War torn Germany rebuilds itself in the late 50’s in director Giulio Ricciarelli’s explosive 2014 film Labyrinth of Lies. It’s a film based on the true life exploits of one man’s course (Johann Radmann) to prosecute Nazi officer’s responsible for carrying out the heinous war crimes in Auschwitz.

No mean feat, considering most of them were attributed high places of political power. Ricciarelli’s masterful eye captures the unfolding drama superbly, the acting wonderfully serving its purpose with great effect.

Inglourious Basterds & Homeland star Alexander Fehling is wooden as public prosecutor Johann Radmann but sticks to his character as if in its shadow. He takes on the historical case of Charles Schulz, a former Auschwitz extermination camp commander, who is now teaching at a school in Frankfurt, this in turn leads to his hunt for former SS officer and physician Josef Mengele.

As nobody is keen to take it up, Radmann is determined to bring Schulz to justice, but he finds his efforts frustrated because many former Nazis serve in the government. Of course it meant much more to the survivors who experienced the sheer terror of holocaust camps around Europe, but none more famous than Auschwitz in Poland.

In his frustration, he discovers deeply embedded lies in the German political arena dismissing the holocaust as “health camps” and personal revelations about his own family are also exposed leaving Radmann hurt and vulnerable.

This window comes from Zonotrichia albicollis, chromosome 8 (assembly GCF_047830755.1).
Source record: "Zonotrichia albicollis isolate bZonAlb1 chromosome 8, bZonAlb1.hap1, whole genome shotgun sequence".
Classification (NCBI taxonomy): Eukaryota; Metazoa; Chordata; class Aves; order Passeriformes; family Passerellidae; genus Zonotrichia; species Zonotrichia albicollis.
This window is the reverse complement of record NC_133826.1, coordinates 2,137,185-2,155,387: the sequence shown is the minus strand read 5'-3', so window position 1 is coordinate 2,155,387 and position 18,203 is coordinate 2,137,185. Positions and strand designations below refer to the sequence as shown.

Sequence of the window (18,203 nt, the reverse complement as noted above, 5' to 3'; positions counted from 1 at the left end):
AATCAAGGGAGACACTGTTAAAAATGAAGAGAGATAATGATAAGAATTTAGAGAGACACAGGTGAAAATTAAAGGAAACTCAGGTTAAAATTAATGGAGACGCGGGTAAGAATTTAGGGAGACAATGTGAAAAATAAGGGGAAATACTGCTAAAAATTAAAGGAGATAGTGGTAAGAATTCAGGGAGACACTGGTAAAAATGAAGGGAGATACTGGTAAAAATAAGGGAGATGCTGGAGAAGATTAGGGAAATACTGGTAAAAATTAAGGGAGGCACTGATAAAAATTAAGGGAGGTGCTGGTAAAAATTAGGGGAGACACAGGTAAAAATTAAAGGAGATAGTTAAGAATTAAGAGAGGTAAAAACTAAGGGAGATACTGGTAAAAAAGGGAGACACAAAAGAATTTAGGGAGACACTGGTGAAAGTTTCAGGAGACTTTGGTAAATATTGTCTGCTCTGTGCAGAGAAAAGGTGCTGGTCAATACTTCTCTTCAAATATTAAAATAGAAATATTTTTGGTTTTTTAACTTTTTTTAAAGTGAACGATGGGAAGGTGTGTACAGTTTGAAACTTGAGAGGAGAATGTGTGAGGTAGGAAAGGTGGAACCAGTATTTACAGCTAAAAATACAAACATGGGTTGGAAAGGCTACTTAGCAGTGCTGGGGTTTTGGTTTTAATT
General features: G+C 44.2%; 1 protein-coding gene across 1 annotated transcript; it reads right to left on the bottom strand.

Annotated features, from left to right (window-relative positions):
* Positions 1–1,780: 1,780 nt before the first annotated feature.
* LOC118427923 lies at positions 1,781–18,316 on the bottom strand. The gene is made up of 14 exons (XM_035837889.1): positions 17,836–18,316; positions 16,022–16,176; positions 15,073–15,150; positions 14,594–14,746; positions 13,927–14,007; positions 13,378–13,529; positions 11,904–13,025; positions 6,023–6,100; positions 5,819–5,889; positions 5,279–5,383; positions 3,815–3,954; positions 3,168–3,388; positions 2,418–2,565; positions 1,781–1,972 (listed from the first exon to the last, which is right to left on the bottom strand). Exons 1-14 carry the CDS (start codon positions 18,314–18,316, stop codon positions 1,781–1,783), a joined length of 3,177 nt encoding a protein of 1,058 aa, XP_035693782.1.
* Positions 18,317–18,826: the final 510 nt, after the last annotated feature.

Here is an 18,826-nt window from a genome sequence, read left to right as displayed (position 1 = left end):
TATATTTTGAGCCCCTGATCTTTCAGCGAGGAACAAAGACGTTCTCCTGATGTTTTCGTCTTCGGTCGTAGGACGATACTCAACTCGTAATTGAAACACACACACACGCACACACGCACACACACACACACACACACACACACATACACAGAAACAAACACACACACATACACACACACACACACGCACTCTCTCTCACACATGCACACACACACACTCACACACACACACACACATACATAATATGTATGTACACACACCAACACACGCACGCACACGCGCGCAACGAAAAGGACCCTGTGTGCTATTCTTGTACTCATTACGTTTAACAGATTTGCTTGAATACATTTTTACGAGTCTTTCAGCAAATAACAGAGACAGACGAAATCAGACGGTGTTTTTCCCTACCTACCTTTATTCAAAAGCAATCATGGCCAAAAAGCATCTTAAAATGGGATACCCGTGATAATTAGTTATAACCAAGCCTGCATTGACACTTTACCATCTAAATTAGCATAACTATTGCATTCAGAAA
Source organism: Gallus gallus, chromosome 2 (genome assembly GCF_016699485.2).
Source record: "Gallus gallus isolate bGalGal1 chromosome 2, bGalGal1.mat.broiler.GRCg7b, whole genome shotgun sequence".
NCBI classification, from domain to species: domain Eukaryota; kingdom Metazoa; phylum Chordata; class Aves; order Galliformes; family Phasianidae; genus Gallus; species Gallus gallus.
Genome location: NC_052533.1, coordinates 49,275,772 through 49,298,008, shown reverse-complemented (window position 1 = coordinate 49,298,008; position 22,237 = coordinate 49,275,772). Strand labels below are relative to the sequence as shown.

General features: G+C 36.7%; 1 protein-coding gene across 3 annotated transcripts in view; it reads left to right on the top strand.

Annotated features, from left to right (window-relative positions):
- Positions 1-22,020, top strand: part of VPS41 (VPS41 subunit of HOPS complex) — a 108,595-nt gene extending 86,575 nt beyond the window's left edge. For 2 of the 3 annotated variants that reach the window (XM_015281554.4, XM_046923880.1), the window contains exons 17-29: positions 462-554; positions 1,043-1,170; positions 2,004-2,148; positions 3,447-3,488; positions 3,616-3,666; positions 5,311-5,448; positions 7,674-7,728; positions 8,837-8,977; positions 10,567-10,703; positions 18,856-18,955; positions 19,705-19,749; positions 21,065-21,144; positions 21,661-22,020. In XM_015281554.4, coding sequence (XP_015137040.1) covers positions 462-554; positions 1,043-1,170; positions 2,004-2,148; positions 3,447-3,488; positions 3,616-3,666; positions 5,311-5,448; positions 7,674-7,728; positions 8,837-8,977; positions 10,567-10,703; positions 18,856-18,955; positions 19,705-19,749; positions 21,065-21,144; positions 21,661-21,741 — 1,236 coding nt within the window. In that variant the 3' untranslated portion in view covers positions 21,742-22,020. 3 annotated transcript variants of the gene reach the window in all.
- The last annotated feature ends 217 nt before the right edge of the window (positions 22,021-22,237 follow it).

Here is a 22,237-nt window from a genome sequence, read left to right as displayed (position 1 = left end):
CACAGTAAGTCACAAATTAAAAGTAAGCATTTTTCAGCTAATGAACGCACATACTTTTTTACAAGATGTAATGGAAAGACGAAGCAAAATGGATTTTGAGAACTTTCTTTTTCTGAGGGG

Actress Friederike Becht is the one to look out for in this film, her role as the love interest seamstress is very convincing and a welcome respite from the film’s subject matter while German actor Gert Voss who passed away after the film was made, is stoic as pragmatic German judge Fritz Bauer with whom Radmann worked with while building his case.

The film is German, unless you have a propensity against subtitles, I can definitely recommend this historical drama. My only qualm, I felt my attention span waning slightly towards the end, mostly because of the convoluted story plot, otherwise it’s a riveting watch that demands your whole attention.

It’s a difficult subject to cram into a two hour movie, however Ricciarelli has done a solid job to turn a poignant event in history into a watchable commodity. Not that we needed reminding, however it’s always good never to forget where we’ve come from to plot the future forward.